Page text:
News / USA

Tribal Teens Fight Suicide Through Positive Social Networking

'Silent Epidemic' impacts Native Americans more than general US population

Tribal youth from across the Northwest work on comic book panels on another track of the recent health promotion conference.
Tribal youth from across the Northwest work on comic book panels on another track of the recent health promotion conference.

Multimedia

Audio
Tom Banse

Almost one in four Native American youths has attempted suicide, according to the U.S. Department of Health and Human Services.

A new initiative is in the works to combat those grim statistics through positive social networking.

Brandon Trejo, 17, who lives on a reservation in eastern Washington state, knows a face behind that statistic.

"One of my friends, he tried overdosing on a bunch of pills," Trejo says. "It didn't work. He ended up going to the hospital and getting his stomach pumped."

Trejo was shocked and still doesn't understand his friend's actions.

Oregon tribal member Sarah Hull has felt the same shock, not just once, but multiple times. The 16-year-old goes to a school off the reservation.

"I know from personal experience living in a Native American community and being around people, depression is really common," she says, "because for a lot of people it's hard to find your way to your culture or find your way to a certain passion when you don't who you are and you're confused."

Audio engineer Brad Kaminski records a song by Sarah Hull.
Audio engineer Brad Kaminski records a song by Sarah Hull.

Hull has found her way to a passion - music. She records in a makeshift recording studio set up at a tribal health workshop.Hull lays awake at night trying to find the right words for a song on the unusual theme of suicide prevention.

Fighting back

Her recording session is part of an anti-suicide/healthy living workshop organized by the Northwest Portland Area Indian Health Board. The regional agency invited 60 students from different tribes to come to Portland for a week.

According to suicide prevention coordinator Colbie Caughlan, the staff wanted help crafting health promotion messages that would resonate with young people.

"Youth learn from youth," says Caughlan. "That's what has happened forever."

Conference organizers arranged presentations about suicide warning signs and healthy, drug-free living. Then they set the young people loose with video camera, drawing paper, notebooks or a music producer.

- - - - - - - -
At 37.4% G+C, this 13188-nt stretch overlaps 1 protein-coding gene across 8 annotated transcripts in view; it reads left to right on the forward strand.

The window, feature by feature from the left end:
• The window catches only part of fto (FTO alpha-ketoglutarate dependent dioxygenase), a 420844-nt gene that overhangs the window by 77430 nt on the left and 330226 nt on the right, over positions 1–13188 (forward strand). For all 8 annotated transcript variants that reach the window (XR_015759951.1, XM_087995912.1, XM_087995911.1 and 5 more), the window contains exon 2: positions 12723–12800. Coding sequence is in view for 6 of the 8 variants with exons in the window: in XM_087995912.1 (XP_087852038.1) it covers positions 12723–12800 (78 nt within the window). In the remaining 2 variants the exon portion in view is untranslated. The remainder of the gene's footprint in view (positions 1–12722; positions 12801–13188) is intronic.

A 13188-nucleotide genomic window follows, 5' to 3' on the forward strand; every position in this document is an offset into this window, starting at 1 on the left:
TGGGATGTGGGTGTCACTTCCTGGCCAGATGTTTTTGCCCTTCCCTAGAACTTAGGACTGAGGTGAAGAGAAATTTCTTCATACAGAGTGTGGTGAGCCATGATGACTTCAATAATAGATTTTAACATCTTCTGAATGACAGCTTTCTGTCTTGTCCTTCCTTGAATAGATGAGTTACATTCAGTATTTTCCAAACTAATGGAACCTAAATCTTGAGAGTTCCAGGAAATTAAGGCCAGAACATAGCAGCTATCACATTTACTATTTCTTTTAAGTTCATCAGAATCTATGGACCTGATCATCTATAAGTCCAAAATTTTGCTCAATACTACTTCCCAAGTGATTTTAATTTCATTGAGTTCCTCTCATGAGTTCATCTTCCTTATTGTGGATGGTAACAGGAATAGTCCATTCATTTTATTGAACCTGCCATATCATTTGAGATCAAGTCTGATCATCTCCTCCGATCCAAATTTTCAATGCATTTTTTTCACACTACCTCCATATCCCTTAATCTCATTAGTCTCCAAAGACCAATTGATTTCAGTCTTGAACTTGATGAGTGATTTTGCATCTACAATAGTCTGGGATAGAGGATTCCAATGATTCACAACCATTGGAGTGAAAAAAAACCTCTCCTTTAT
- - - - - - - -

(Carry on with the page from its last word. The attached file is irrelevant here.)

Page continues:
Caughlan hopes the experience will unleash a wave of uplifting social networking including teen-generated web videos, music and even a comic book.

"If they say, 'Oh, then I went to a leadership conference,’ or ‘I did a suicide prevention training and it taught me something so amazing that I actually helped save my best friend's life,' those are the things people are going to hold with them and tell their friends."

This initiative was inspired by a successful web-based suicide prevention strategy in Australia.

Breaking the silence

Todd Denny, one of the music mentors in Portland, has led musical workshops to combat social ills on Northwest reservations for a decade. He believes technology could help break the stigma around a difficult, sensitive topic.

"One of the big challenges with suicide in all communities, not just tribal communities, is the silence and the secrecy," says Denny. "So a program like this allows people to break through those barriers of silence and secrecy, to express themselves, to tell their stories."

Over the course of a week, some of the teens did that through traditional Native American music. Others explored the suicide prevention theme through more contemporary genres such as rap and hip hop.

Jordan Hill, 19, who sings and plays guitar, chooses his lyrics carefully. "Every song that I've written is a message to somebody, which is why when I finally put out the album that I'm working on, I want to name it 'Memoir' because it's a message to everybody."

Hill's message is slated to become part of a comprehensive online health resource created for native youth by their peers. The multimedia campaign, called "WeAreNative," launches later this year.

You May Like

Nigeria Incumbent in Tight Spot as Poll Nears

Muhammadu Buhari is running a strong challenge to Goodluck Jonathan, amid a faltering economy and Boko Haram security worries More

Video Liberia's Almost Last Ebola Patient Grateful but Still Grieving

Beatrice Yardolo tells VOA that despite her fame, life is still a struggle as she waits for government's promise of support to arrive More

Video Cambodian Land Grabs Threaten Traditional Communities